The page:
Ajay Malik
Ajay Malik

Explainable Intelligence Part 1 – XAI, the third wave of AI

Explainable Intelligence

Artificial Intelligence (AI) is democratized in our everyday life. Tractica forecasts the global artificial intelligence software market revenues will grow from around 9.5 billion US dollars in 2018 to an expected 118.6 billion by 2025.

Gartner predicts that by 2020, AI technologies will be virtually pervasive in almost every new software product and service. It also predicts that the business value created by AI will reach $3.9T in 2022.

We are becoming accustomed to AI making decisions for us in our daily life, from product and movie recommendations on Netflix and Amazon to friend suggestions on Facebook and tailored advertisements on Google search result pages.

NetFlix uses AI for personalization of movie recommendations, auto-generation and personalization of thumbnails / artwork, location scouting for movie production (pre-production), movie editing (post-production), streaming quality and a lot more (Business Insider).

AI plays a huge role in Amazon’s recommendation engine, which generates 35% of the company’s revenue as well as in Amazon’s GO hardware, which includes color and depth cameras, as well as weight sensors and algorithms.

23% of North American enterprises have machine learning embedded in at least one company function as of last year. 19% of enterprises in developing markets including China and 21% in Europe also have successfully integrated machine learning into functions. Most businesses are considering adding AI capability in their systems for certain Business Value Proposition.

By 2021, the term AI will no longer be considered a differentiator in marketing tech provider solutions.

Although AI is powerful in terms of results and predictions, AI algorithms suffer from opacity, that it is difficult to get insight into their internal mechanism of work. And, there are times when we need to know why it made a specific decision.

In March 2018, an autonomous vehicle operated by Uber hit and killed a woman in Tempe, Ariz., as she was walking her bicycle across the street.

So what happened? Uber car’s computer system had spotted Ms. Herzberg six seconds before impact, but classified Ms. Herzberg, who was not in a crosswalk, first as an unrecognized object, then as another vehicle and finally as a bicycle. The self-driving software decided not to take any actions after the car’s sensors detected the pedestrian. Uber’s autonomous mode disables Volvo’s factory-installed automatic emergency braking system, according to the US National Transportation Safety Board preliminary report on the accident. Uber suspended testing of self-driving vehicles after the crash. In December, the vehicles returned to public roads, though at reduced speeds and in less-challenging environments.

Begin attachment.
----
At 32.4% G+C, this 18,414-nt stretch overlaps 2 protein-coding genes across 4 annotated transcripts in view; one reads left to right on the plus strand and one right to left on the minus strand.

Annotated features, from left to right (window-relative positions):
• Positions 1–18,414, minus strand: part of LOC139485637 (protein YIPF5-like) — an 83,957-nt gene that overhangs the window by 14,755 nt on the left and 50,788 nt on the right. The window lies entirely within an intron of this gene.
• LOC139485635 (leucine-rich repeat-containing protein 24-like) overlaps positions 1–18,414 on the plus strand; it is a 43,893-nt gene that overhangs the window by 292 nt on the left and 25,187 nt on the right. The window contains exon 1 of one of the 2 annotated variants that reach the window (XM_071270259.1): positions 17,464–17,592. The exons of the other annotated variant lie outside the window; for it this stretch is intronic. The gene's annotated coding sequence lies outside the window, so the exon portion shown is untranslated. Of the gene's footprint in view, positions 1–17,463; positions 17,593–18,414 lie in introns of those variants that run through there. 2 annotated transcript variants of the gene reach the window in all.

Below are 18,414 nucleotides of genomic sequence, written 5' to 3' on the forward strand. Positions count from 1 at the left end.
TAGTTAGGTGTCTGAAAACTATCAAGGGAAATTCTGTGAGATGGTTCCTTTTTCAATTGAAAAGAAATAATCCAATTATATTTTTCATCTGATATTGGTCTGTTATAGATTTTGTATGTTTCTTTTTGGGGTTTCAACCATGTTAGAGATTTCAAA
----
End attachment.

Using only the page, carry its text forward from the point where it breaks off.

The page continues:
“This product is a piece of sh**” wrote a doctor at Florida’s Jupiter Hospital regarding IBM’s flagship AI program Watson, according to internal documents obtained by Stat. It recommended ‘unsafe and incorrect’ cancer treatments.

In 2013 IBM developed Watson’s first commercial application for cancer treatment recommendation, and the company secured a number of key partnerships with hospitals and research centers over the past five years. But Watson AI Health has not impressed doctors. Some complained it gave wrong recommendations on cancer treatments that could cause severe and even fatal consequences. In February 2017, Forbes reported that MD Anderson had “benched” the Watson for Oncology project.

Amazon HR reportedly used an AI-enabled recruiting software between 2014 and 2017 to help review resumes and make recommendations. The software was, however, found to be more favorable to male applicants.

The software reportedly downgraded resumes that contain the word “women” or implied the applicant was female, for example, because they had attended a women’s college. Amazon has since abandoned the software.

AI is a journey, and in no way, any of these failures are suggesting that we should do to Artificial Intelligence what Luddites tried.